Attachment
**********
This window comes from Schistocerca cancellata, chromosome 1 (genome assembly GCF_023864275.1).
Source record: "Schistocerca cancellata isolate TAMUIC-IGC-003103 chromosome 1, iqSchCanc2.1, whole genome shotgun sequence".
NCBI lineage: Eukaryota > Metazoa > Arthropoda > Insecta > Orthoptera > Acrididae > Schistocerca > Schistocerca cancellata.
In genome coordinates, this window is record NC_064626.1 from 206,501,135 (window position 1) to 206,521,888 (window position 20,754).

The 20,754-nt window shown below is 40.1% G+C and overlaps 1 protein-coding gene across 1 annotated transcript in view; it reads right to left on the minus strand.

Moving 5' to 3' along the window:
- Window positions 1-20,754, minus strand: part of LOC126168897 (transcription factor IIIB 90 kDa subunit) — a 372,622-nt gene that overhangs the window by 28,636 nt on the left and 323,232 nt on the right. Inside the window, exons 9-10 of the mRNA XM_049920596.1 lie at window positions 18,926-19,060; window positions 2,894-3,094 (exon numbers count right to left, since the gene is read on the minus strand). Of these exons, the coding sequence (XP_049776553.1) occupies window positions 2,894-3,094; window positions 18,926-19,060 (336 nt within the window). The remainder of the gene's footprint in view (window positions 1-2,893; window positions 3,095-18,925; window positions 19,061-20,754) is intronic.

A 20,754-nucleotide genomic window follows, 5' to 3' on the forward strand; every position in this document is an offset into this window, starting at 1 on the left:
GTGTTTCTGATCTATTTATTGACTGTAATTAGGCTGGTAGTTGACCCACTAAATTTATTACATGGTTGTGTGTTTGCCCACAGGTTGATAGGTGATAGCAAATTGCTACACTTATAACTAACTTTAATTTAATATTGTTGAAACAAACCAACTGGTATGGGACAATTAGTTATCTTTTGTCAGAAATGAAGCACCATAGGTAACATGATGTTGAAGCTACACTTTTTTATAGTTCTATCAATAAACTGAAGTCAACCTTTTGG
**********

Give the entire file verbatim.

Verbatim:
This window comes from Schistocerca cancellata, chromosome 1 (genome assembly GCF_023864275.1).
Source record: "Schistocerca cancellata isolate TAMUIC-IGC-003103 chromosome 1, iqSchCanc2.1, whole genome shotgun sequence".
NCBI lineage: Eukaryota > Metazoa > Arthropoda > Insecta > Orthoptera > Acrididae > Schistocerca > Schistocerca cancellata.
In genome coordinates, this window is record NC_064626.1 from 206,501,135 (window position 1) to 206,521,888 (window position 20,754).

The 20,754-nt window shown below is 40.1% G+C and overlaps 1 protein-coding gene across 1 annotated transcript in view; it reads right to left on the minus strand.

Moving 5' to 3' along the window:
- Window positions 1-20,754, minus strand: part of LOC126168897 (transcription factor IIIB 90 kDa subunit) — a 372,622-nt gene that overhangs the window by 28,636 nt on the left and 323,232 nt on the right. Inside the window, exons 9-10 of the mRNA XM_049920596.1 lie at window positions 18,926-19,060; window positions 2,894-3,094 (exon numbers count right to left, since the gene is read on the minus strand). Of these exons, the coding sequence (XP_049776553.1) occupies window positions 2,894-3,094; window positions 18,926-19,060 (336 nt within the window). The remainder of the gene's footprint in view (window positions 1-2,893; window positions 3,095-18,925; window positions 19,061-20,754) is intronic.

A 20,754-nucleotide genomic window follows, 5' to 3' on the forward strand; every position in this document is an offset into this window, starting at 1 on the left:
GTGTTTCTGATCTATTTATTGACTGTAATTAGGCTGGTAGTTGACCCACTAAATTTATTACATGGTTGTGTGTTTGCCCACAGGTTGATAGGTGATAGCAAATTGCTACACTTATAACTAACTTTAATTTAATATTGTTGAAACAAACCAACTGGTATGGGACAATTAGTTATCTTTTGTCAGAAATGAAGCACCATAGGTAACATGATGTTGAAGCTACACTTTTTTATAGTTCTATCAATAAACTGAAGTCAACCTTTTGG